Lesson 4 of 27By Simplilearn

Last updated on Jan 28, 2021223750#### Machine Learning Tutorial: A Step-by-Step Guide for Beginners

Overview#### What is Machine Learning and How Does It Work?

Lesson - 1#### Random Forest Algorithm

Lesson - 2#### The Ultimate Guide to Cross-Validation in Machine Learning

Lesson - 3#### How to Leverage KNN Algorithm in Machine Learning?

Lesson - 4#### Everything You Need to Know About Classification in Machine Learning

Lesson - 5#### Top 34 Machine Learning Interview Questions and Answers in 2021

Lesson - 6#### PCA in Machine Learning - Your Complete Guide to Principal Component Analysis

Lesson - 7#### Top 10 Machine Learning Applications in 2020

Lesson - 8#### The Best Guide On How To Implement Decision Tree In Python

Lesson - 9#### Supervised and Unsupervised Learning in Machine Learning

Lesson - 10#### What Is Reinforcement Learning? The Best Guide To Reinforcement Learning

Lesson - 11#### The Best Guide to Confusion Matrix

Lesson - 12#### Understanding Naive Bayes Classifier

Lesson - 13#### Machine Learning Tutorial

Lesson - 14#### Linear Regression in Python

Lesson - 15#### How to Become a Machine Learning Engineer?

Lesson - 16#### An Introduction to Logistic Regression in Python

Lesson - 17#### What Is Q-Learning? The Best Guide to Understand Q-Learning

Lesson - 18#### An Introduction to the Types Of Machine Learning

Lesson - 19#### Everything You Need to Know About Feature Selection

Lesson - 20#### The Best Guide to Regularization in Machine Learning

Lesson - 21#### Everything You Need to Know About Bias and Variance

Lesson - 22#### What is Cost Function in Machine Learning

Lesson - 23#### Embarking on a Machine Learning Career? Here’s All You Need to Know

Lesson - 24#### A One-Stop Guide to Statistics for Machine Learning

Lesson - 25#### Mathematics for Machine Learning - Important Skills You Must Possess

Lesson - 26#### K-Means Clustering Algorithm: Applications, Types, Demos and Use Cases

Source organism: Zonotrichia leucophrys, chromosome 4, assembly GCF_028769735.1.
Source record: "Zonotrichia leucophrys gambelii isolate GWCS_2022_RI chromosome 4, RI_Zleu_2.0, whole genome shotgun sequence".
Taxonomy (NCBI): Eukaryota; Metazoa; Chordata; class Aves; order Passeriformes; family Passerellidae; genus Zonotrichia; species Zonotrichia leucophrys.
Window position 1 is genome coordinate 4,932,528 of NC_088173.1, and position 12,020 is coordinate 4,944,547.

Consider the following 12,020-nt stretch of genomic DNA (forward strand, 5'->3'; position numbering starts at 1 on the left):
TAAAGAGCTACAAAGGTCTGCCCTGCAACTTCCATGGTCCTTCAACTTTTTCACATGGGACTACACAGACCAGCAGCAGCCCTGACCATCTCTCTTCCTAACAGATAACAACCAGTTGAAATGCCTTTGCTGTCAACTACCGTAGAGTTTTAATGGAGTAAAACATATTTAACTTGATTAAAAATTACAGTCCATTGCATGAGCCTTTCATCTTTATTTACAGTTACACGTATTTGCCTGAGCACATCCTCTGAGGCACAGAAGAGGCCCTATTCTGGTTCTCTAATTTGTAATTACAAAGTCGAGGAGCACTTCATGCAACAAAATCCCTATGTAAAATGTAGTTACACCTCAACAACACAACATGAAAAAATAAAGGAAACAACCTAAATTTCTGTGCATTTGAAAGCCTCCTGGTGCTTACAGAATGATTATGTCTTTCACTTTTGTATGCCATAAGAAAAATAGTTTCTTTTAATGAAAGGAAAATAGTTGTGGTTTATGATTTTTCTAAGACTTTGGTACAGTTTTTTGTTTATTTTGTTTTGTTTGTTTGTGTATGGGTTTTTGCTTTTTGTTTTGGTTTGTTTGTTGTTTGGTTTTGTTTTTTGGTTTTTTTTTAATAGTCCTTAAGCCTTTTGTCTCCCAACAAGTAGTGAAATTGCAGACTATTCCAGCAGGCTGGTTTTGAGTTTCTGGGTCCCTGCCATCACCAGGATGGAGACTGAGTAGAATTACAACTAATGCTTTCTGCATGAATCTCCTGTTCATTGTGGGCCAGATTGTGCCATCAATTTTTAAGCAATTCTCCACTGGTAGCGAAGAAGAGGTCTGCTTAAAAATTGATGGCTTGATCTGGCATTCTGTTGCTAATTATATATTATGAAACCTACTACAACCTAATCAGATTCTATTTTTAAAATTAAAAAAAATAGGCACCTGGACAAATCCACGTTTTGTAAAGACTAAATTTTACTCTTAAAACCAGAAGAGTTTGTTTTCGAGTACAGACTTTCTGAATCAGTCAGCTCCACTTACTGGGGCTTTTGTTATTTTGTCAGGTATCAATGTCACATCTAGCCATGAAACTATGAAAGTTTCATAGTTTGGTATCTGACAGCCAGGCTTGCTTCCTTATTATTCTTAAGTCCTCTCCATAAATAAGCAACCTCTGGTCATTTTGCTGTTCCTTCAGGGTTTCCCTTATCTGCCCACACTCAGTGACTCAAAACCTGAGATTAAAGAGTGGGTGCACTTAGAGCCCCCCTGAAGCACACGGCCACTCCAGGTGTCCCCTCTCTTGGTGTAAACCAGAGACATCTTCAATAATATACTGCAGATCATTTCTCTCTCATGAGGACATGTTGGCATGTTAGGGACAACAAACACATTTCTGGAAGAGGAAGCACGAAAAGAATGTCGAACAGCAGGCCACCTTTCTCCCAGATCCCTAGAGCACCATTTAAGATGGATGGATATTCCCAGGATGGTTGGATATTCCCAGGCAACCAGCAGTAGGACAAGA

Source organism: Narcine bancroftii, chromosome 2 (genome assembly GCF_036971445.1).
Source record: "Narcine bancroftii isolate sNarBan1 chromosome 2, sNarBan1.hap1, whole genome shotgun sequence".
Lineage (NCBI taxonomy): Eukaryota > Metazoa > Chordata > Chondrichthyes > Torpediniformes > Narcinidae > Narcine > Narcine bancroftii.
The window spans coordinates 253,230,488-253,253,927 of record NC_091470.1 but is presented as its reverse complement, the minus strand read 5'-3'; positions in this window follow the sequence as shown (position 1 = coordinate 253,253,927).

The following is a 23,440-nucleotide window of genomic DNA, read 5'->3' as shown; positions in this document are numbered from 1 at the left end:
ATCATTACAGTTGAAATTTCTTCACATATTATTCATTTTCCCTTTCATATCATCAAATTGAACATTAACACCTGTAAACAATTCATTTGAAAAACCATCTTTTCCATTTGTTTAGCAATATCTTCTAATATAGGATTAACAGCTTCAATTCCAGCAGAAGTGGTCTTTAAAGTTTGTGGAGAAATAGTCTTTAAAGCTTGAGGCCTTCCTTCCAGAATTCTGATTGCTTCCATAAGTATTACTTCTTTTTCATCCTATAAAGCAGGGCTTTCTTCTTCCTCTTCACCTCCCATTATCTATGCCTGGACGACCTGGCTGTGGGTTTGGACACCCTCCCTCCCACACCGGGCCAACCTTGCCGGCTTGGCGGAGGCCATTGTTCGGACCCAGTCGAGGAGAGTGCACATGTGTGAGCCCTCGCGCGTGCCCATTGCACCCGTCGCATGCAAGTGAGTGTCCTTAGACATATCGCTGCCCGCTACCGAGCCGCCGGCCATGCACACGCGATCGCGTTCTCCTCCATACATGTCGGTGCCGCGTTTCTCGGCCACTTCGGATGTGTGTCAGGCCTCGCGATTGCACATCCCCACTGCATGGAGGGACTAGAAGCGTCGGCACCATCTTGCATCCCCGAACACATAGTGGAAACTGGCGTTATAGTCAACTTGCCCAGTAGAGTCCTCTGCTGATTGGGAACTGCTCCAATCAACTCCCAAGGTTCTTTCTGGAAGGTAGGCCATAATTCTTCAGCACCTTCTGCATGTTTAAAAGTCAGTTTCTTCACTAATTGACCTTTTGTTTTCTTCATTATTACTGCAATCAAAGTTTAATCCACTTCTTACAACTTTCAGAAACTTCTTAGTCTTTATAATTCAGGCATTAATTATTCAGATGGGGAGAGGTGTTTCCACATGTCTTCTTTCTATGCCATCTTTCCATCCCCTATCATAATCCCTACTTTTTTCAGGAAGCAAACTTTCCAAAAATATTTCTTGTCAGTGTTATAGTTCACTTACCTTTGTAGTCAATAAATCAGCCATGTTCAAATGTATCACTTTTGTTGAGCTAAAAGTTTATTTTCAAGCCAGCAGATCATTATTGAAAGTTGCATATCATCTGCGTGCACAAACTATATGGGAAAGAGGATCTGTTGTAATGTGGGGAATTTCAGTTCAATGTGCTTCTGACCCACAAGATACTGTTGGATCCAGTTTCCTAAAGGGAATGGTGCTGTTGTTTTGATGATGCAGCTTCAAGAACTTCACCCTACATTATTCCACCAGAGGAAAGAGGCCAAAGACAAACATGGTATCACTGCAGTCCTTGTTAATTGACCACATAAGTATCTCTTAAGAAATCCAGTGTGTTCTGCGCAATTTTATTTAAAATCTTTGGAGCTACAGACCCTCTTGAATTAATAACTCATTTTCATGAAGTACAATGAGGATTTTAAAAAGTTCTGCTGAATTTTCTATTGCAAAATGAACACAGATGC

Lesson - 27

Python is one of the most widely used programming languages in the exciting field of data science. It leverages powerful machine learning algorithms to make data useful. One of those is K Nearest Neighbors, or KNN—a popular supervised machine learning algorithm used for solving classification and regression problems. The main objective of the KNN algorithm is to predict the classification of a new sample point based on data points that are separated into several individual classes. It is used in text mining, agriculture, finance, and healthcare.

In this KNN algorithm guide, we will cover the following:

- Why do we need the KNN algorithm?
- What is KNN?
- How do we choose the factor ‘K’?
- When do we use KNN?
- How does the KNN algorithm work?
- Use case: Predict whether a person will have diabetes or not

The KNN algorithm is useful when you are performing a pattern recognition task for classifying objects based on different features.

Suppose there is a dataset that contains information regarding cats and dogs. There is a new data point and you need to check if that sample data point is a cat or dog. To do this, you need to list the different features of cats and dogs.

Now, let us consider two features: claw sharpness and ear length. Plot these features on a 2D plane and check where the data points fit in.